Page:Welsh Medieval Law.djvu/430

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texts, S and Z, that his legend is found in bloom.[1] In these he is specially chosen with the laymen in order to guard against their doing anything in opposition to the law of the Church or that of the Emperor, for in both of these he is a doctor.[2] He is also described as archdeacon of Llandaff, and made to accompany Howel to Rome. Certain lines are quoted as having been written by him in testimony of this event. The many inaccuracies and inconsistencies however contained in this account tend to show that it is based on the fancies of a time which knew little or nothing more of him than we do to-day. Even the preface to the earliest text extant of the Book of Blegywryd, when compared with that of the early Latin Peniarth MS. 28, is seen to be by no means free from suspicion of random theorizing.

bonheddig, literally, one having a pedigree. In the early Latin texts it is represented by nobilis. The population of old Wales was broadly divided into two classes, being a division based on lineage. Those who were held to possess lineage were the bonheddigs or boneddigion, i.e. gentlemen. The term, however, was naturally more applied to the generality of this class, the more noble having special names bestowed on them, such as gwyrda (Latin optimates), &c. The ordinary bonheddig, called bonheddig canhwynol or innate bonheddig, is defined as being a Cymro on both sides and quite free from the blood of a bondman or a stranger (alltud). The genuine Cymry therefore seem to have been a kind of national aristocracy, who in course of time imposed their name on the country and people of Wales, known previously in the Latinity of the ' Dark Age ' by the names Britannia and Brittones respectively.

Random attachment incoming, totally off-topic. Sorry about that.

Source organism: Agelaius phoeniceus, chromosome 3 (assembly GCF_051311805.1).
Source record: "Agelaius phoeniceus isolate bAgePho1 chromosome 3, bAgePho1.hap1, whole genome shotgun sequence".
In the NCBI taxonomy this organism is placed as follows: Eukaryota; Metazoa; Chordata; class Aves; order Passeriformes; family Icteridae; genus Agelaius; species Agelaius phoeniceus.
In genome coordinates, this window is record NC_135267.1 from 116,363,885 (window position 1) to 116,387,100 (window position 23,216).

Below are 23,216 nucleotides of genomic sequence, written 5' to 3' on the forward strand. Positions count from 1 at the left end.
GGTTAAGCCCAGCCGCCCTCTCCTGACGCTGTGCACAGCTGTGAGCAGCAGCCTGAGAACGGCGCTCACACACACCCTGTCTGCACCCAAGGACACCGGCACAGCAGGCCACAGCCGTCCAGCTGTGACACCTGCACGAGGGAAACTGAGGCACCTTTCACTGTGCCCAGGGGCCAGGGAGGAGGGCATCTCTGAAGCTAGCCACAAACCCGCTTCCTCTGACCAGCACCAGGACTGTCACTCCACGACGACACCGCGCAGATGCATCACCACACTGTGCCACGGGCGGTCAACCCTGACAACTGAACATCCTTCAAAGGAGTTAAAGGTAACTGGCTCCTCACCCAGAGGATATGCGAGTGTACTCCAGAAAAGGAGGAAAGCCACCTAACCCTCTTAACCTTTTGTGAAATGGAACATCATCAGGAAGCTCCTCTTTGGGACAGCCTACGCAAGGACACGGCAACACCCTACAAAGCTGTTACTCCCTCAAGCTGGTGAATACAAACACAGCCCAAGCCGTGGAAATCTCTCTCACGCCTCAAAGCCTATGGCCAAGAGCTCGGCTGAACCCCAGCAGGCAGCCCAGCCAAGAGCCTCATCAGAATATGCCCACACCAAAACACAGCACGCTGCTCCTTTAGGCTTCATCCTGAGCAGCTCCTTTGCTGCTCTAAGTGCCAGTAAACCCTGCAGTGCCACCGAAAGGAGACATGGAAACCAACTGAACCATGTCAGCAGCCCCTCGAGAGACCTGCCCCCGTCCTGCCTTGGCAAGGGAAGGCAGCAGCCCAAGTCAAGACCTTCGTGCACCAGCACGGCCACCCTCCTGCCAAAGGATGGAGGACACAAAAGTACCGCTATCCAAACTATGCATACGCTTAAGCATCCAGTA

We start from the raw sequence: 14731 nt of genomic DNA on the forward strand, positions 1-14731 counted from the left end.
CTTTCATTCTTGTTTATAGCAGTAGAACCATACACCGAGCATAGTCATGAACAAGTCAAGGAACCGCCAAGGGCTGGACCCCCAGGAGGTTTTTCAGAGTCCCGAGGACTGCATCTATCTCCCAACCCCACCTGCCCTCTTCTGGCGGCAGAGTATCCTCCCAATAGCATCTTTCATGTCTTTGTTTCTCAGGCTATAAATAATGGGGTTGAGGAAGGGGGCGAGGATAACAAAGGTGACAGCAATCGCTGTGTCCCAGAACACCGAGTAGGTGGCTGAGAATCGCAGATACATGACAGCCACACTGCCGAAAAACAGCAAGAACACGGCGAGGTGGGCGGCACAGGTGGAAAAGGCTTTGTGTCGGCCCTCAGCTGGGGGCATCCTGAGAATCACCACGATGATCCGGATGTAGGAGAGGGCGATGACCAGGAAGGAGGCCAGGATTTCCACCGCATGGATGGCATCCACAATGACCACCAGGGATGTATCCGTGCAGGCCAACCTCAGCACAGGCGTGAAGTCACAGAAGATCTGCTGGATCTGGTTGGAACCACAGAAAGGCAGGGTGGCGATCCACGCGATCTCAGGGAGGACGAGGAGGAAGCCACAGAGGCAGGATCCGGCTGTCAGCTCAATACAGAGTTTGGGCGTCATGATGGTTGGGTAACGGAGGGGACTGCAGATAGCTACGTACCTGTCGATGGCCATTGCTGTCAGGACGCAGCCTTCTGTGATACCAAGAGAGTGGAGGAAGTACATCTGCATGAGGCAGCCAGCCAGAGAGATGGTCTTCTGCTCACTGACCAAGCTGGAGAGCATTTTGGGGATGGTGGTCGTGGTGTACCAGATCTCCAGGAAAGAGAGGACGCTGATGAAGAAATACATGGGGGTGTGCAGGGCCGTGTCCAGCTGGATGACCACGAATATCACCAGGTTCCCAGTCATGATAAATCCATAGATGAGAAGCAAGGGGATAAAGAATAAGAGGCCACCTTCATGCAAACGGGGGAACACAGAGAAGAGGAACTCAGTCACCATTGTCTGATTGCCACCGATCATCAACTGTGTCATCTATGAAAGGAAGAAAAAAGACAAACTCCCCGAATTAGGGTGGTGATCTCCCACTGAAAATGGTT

bragod, a liquor, said to be made of the wort of ale and mead fermented together ; in English, bragget.

breyr, a noble, representing a higher grade of the bonheddig or gentle class. According to Aneurin Owen's Index, this word is never used in the North Welsh books, where its equivalent uchelwr (lit. a high man) is the term employed. In the early Latin texts it is represented by optimas as bonheddig is by nobilis. See gwrda.

briduw, a solemn asservation, apparently over the altar, in which God is taken as witness. The term seems to be simply bri Duw, dignity of God.

  1. S = Brit. Mus. Addl. MS. 22,356, of the late fifteenth century. Z = Peniarth MS. 259B, of the first half of the sixteenth century.
  2. MS. E, however, a faithful copy of A, the earliest MS. extant of the laws in Welsh, quotes a specific case where the law of Howel is contrary to that of the Church. Anc. Laws I. 178.